Are you talking about Federal Housing Administration (FHA) loans or USDA (Rural Economic & Community Development, formerly known as Farmer's Housing Administration, FmHA)? If a borrower is paying off a USDA/FmHA loan ahead of time, they have to pay not only the amount owed on the loan but the interest that was not paid over all the years of the loan (recapture). Since their payments are based on their income at the time of the origination of the loan, they typically have paid very little of the principal and a very small amount of the actual interest. And because the value at the time of origination was low compared to today's market prices, they get to include some of any physical improvements they have made to the property. So it sounds like you are dealing with a USDA loan and not a FHA loan. But todays value of the property is whatever a similar home would be worth today. The borrower should provide you a copy of a letter from the USDA of exactly what is to be discussed and disclosed in your appraisal. In some cases the refinancing is because there has been a changed in economic circumstances--an adult child moves back home with a single parent, a single person gets married, etc, which means their total income now makes them ineligible for the USDA loan. But get a copy of their letter and include a copy of that letter in your appraisal package.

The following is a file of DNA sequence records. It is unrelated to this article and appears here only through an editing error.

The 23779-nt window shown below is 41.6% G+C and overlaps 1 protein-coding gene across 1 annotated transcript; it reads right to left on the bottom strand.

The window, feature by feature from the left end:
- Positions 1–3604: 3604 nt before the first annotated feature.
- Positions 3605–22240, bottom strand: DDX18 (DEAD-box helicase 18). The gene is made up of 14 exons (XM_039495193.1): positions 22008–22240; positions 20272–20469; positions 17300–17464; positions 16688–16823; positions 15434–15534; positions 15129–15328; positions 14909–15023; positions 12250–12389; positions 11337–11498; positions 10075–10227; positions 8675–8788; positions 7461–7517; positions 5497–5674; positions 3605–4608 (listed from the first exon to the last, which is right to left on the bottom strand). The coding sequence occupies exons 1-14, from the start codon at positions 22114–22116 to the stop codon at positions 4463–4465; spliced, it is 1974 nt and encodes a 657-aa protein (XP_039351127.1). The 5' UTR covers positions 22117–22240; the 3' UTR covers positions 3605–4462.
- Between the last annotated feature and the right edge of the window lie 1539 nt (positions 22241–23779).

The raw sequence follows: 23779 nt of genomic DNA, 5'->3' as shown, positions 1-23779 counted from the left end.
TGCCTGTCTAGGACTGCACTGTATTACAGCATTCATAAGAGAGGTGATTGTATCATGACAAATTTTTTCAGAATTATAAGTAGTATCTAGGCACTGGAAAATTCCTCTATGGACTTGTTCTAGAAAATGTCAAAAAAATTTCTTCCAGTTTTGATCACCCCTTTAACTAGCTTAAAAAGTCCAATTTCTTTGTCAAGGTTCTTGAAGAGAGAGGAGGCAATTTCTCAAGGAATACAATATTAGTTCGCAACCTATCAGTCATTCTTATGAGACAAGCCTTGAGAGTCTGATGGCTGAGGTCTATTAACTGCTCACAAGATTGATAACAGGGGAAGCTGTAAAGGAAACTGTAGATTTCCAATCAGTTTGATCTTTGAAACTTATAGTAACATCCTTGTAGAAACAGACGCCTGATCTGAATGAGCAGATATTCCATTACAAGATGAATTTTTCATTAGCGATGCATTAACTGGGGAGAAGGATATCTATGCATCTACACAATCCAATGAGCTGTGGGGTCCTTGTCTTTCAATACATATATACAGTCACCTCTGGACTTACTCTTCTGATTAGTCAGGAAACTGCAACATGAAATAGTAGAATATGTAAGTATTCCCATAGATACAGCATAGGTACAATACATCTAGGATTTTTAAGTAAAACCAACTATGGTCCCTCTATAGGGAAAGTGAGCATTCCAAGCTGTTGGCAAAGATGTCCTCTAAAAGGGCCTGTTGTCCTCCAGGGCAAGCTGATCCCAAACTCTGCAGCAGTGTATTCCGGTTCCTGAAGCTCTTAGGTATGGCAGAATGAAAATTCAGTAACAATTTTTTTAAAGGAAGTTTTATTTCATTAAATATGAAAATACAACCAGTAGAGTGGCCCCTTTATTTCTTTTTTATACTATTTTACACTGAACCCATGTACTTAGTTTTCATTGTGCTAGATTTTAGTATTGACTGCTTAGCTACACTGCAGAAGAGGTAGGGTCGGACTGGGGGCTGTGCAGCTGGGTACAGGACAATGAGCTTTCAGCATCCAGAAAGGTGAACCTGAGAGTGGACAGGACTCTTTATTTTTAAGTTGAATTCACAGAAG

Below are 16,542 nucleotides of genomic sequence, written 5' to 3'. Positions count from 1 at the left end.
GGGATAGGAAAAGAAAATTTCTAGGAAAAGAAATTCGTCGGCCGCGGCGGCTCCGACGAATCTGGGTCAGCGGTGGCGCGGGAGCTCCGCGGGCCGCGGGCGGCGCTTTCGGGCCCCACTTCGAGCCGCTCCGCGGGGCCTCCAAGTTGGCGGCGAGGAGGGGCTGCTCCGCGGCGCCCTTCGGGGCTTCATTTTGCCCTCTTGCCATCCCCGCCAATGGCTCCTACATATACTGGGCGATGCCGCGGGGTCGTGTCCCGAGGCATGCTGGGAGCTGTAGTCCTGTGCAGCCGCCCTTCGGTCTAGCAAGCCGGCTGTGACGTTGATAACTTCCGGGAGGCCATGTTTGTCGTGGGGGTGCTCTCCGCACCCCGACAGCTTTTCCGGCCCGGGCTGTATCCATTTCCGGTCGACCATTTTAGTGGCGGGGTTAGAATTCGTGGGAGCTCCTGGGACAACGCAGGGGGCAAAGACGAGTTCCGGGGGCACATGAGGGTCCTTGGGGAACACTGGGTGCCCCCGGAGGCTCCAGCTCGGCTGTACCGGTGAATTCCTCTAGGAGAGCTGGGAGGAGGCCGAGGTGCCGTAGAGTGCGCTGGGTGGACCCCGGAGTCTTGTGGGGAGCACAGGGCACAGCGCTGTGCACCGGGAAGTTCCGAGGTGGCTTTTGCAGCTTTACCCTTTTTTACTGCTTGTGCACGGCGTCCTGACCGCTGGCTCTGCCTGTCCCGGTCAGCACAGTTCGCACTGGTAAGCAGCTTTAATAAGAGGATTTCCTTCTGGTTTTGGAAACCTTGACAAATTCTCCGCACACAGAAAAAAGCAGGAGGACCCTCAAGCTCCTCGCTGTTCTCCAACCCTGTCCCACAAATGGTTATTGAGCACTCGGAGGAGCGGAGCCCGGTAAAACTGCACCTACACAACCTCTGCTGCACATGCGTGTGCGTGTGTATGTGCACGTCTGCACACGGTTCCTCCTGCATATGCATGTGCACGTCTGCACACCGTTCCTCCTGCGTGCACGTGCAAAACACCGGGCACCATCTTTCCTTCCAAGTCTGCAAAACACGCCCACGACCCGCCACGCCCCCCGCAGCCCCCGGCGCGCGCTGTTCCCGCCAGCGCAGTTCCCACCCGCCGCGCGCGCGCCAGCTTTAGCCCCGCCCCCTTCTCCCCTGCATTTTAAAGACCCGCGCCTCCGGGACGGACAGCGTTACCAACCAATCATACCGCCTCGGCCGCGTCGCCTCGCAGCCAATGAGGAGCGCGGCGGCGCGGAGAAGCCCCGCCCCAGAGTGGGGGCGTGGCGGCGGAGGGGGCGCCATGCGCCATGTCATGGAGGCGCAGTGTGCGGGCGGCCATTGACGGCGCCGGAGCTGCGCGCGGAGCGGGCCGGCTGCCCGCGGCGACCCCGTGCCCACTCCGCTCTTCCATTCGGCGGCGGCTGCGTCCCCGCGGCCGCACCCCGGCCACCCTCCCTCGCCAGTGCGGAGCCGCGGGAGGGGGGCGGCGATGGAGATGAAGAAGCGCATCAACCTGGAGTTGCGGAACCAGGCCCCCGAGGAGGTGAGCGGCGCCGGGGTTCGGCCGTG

Eminent Domain

Thread Starter
Junior Member
Joined
Jan 19, 2002
Professional Status
Certified General Appraiser
State
North Carolina
Jo Ann,

You are absolutely right. It is a USDA loan. Called the bank got a copy of the letter you spoke of and the recapture is apparently the subsidy the governments paid for the borrower. They will consider capital improvements, however, no matter what happens I think recapture is almost always due according to the one person I spoke to.

Anyway its something they have to deal with. I guess I was just venting because they were wanting a low appraisal (its always about pushing high or low). Now that I know its not an FHA loan I realize I put this in the wrong forum. :oops:

Oh well, get treated like a mushroom for so long and I guess you begin act like one. 8)

BF
 
Joined
Jan 13, 2002
Professional Status
Retired Appraiser
State
Florida
Bryan,

We could add USDA/FmHA to our heading.

This post was just fine here and you received a quick and excellent answer. Just what was supposed to happen!

:p
 

rtubbs

Junior Member
Joined
Jan 15, 2002
Bryan, somewhere in the past I have downloaded info regarding recapture from usda's site. you might try the following link to get you started in your search, if you still need the info. there are a lot of complicated formulas that you don't need to worry about. If I still have the file on my computer, I'll email you.
 

Eminent Domain

Thread Starter
Junior Member
Joined
Jan 19, 2002
Professional Status
Certified General Appraiser
State
North Carolina
Ron,

I would appreciate the info. I did get another sheet from USDA that detailed what is acceptable and what is not acceptable for capital improvements. The list eliminated about 80 - 90% of the items the home owner turned into the bank. Just as I expected things which are maintenance (painting, new floor covering, etc.) is not acceptable.

Thanks for the information.


Bryan
 

Eminent Domain

Thread Starter
Junior Member
Joined
Jan 19, 2002
Professional Status
Certified General Appraiser
State
North Carolina
Thanks for the information Ron.

BF